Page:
In Considering Garlands
, six innovative nonfiction editors discuss the nature of editing & the art of anthologizing.
AN EXCERPT FROM DAVID LAZAR’S INTRODUCTION
“We are all indebted to Meleager of Gadara, who gave us the Garland, which stands for us as the beginning of the anthology, the anthologia, a floral collection, or in Latin, “florilegium.” Meleager connected flora as emblems to various poets and epigrammatists, thus the name of this anthological root of ours. Only parts of the original version of the Garland now survive, subsumed into the larger and later Anthologi Graeca.
“But we can imagine that the urge to collect, to preserve, to arrange precedes even this. There is something floral, and something culinary in the urge to choose and arrange. Because there is the desire to recreate an experience in the anthology – just as there is in a meal, or garden. In all three cases, too, the impulse to share is a generous one, and also bound up in a reasonable degree of ego. As with the chef, the anthologist says, or rather, must assert, “I know what is good, or what is interesting.” And yes, the generous part, is “I’d like you to know it, too.” Perhaps that is confirmation. And sometimes, one might think, it is the desire for influence, though heaven knows that kind of hubris seems bound to have its second parachute fail.”
Robert Atwan is the series editor of The Best American Essays, the annual he launched in 1986. The editor of numerous anthologies, he has published on a wide variety of subjects, such as dreams in ancient literature, early photography, Shakespeare, poetry, literary nonfiction and the cultural history of American advertising.
Joy Castro is the author of two memoirs (The Truth Book and Island of Bones) and two literary thrillers set in post-Katrina New Orleans (Hell or High Water and Nearer Home). She edited the collection Family Trouble: Memoirists on the Hazards and Rewards of Revealing Family, and her collection of short fiction How Winter Began is forthcoming from University of Nebraska Press. She teaches creative writing, literature and Latino studies at the University of Nebraska-Lincoln, where she directs the Institute for Ethnic Studies.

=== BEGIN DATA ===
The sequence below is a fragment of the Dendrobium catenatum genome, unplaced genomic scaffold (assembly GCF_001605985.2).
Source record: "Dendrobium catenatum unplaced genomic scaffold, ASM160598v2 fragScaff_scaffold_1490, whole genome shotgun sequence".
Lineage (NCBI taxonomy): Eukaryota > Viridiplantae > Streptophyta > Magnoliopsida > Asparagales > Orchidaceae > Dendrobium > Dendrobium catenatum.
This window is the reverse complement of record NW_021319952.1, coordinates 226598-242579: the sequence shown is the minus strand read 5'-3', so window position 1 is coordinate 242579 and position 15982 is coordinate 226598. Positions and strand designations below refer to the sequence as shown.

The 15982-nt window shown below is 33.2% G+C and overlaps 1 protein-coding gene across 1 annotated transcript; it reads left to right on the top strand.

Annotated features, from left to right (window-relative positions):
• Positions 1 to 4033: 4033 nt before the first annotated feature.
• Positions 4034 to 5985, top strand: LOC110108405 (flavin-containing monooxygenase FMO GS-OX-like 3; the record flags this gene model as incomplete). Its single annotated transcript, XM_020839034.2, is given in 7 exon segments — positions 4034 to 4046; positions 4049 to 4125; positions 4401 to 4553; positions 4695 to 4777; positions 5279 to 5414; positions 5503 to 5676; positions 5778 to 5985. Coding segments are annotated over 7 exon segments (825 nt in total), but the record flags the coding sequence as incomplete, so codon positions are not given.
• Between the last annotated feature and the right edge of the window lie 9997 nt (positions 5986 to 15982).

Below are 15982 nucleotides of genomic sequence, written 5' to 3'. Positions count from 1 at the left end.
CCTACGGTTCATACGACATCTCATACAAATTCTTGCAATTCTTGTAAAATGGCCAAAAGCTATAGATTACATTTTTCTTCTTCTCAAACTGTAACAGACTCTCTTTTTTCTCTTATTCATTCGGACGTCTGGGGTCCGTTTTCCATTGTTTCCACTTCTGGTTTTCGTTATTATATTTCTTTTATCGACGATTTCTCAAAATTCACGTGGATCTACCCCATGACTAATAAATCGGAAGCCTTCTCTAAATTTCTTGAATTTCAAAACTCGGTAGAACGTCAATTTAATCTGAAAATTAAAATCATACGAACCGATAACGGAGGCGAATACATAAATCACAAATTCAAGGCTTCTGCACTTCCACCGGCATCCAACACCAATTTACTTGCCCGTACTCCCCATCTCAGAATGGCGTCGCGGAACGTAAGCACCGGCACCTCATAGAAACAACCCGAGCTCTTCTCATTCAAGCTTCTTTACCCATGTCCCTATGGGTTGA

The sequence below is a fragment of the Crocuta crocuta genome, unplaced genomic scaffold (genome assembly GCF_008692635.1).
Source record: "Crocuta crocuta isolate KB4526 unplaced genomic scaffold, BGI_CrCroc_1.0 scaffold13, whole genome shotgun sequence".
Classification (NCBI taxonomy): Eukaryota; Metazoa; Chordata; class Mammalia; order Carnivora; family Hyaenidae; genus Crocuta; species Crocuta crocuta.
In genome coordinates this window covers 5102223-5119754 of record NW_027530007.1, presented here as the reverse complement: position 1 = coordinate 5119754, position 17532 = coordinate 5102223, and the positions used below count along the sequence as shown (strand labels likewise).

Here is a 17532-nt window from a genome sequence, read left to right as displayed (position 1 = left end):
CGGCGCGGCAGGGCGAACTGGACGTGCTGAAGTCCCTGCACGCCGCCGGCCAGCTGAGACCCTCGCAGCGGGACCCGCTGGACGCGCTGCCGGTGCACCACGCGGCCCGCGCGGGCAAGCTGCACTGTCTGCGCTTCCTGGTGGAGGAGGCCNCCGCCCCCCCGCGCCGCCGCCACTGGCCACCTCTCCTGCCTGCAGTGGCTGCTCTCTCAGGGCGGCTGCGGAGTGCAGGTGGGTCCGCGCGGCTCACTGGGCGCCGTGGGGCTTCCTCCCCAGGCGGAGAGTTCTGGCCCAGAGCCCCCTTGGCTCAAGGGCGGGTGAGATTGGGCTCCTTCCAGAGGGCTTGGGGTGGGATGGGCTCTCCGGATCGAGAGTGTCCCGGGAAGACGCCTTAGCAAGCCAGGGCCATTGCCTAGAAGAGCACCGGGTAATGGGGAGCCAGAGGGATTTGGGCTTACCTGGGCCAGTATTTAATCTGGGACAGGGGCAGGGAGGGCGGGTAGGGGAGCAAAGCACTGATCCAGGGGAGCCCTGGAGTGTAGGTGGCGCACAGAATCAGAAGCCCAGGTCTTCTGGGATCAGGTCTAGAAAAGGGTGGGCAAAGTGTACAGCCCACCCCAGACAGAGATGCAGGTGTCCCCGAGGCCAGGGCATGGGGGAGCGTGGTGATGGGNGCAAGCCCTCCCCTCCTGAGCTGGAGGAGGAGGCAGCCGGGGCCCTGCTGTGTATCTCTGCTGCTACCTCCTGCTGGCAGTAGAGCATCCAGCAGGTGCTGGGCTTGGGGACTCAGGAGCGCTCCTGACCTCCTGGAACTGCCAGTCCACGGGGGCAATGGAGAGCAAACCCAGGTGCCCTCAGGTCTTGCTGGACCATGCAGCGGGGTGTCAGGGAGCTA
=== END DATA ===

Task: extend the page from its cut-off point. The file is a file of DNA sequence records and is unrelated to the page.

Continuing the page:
John D’Agata is the author of several books, including About a Mountain, The Lifespan of a Fact and Halls of Fame, as well as editor of the anthologies The Next American Essay, The Lost Origins of the Essay, and a third and final anthology in his history of the essay series, the forthcoming The Trials of the American Essay. He teaches creative writing at the University of Iowa, where he directs the Nonfiction Writing Program.
Patricia Foster is the author of the memoir All the Lost Girls (PEN/Jerard Fund Award), and a book of essays, Just beneath My Skin. She is the editor of Minding the Body: Women Writers on Body and Soul and Sister to Sister, as well as co-editor of The Healing Circle (with Mary Swander) and Understanding the Essay (with Jeff Porter). She is a professor in the Nonfiction Writing Program at the University of Iowa.
David Lazar ’s books include essays (Occasional Desire, The Body of Brooklyn), prose poetry (Powder Town, Who’s Afraid of Helen of Troy—forthcoming from Etruscan Press), nonfiction anthologies (Truth in Nonfiction, Essaying the Essay and After Montaigne—forthcoming from University of Georgia Press) and interview collections (Michael Powell: Interviews and Conversations with M. F. K. Fisher). He has lectured widely on nonfiction and editing, founded the PhD program in nonfiction writing at Ohio University, and directed the creation of the MFA program in nonfiction at Columbia College Chicago, where he teaches. He is the founding editor of Hotel Amerika.
Phillip Lopate ’s most recent books are Two Marriages, Notes on Sontag, At the End of the Day: Selected Poems, Portrait Inside My Head and To Show and To Tell: The Craft of Literary Nonfiction. He has edited the following anthologies: The Art of the Personal Essay, Writing New York, Journal of a Living Experiment and American Movie Critics, along with a best-essaysof-the-year series, The Anchor Essay Annual, from 1997–1999. He is a Professor of Writing at Columbia University, where he directs the Graduate Nonfiction Program.
Jill Talbot is the author of Loaded: Women and Addiction, co-editor of The Art of Friction: Where (Non) Fictions Come Together and the editor of Metawritings: Toward a Theory of Nonfiction.